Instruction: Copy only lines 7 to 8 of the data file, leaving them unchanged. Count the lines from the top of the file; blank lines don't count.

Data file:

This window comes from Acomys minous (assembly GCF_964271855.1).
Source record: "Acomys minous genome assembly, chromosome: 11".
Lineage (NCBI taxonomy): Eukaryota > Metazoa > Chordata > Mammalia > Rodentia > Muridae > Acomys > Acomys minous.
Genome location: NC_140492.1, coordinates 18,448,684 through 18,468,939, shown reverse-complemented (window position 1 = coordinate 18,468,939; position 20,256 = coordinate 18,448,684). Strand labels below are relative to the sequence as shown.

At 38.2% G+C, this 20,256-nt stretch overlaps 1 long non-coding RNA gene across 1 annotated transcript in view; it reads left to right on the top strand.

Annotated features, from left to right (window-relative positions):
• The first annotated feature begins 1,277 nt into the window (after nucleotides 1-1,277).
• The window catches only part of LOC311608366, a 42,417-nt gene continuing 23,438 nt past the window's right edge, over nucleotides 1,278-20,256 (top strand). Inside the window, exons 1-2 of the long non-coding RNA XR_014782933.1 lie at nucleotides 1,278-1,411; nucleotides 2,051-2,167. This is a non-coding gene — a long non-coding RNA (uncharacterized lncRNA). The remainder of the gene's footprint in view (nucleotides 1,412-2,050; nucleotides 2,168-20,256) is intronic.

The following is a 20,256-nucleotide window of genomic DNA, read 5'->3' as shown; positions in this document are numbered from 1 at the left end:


• The first annotated feature begins 1,277 nt into the window (after nucleotides 1-1,277).
• The window catches only part of LOC311608366, a 42,417-nt gene continuing 23,438 nt past the window's right edge, over nucleotides 1,278-20,256 (top strand). Inside the window, exons 1-2 of the long non-coding RNA XR_014782933.1 lie at nucleotides 1,278-1,411; nucleotides 2,051-2,167. This is a non-coding gene — a long non-coding RNA (uncharacterized lncRNA). The remainder of the gene's footprint in view (nucleotides 1,412-2,050; nucleotides 2,168-20,256) is intronic.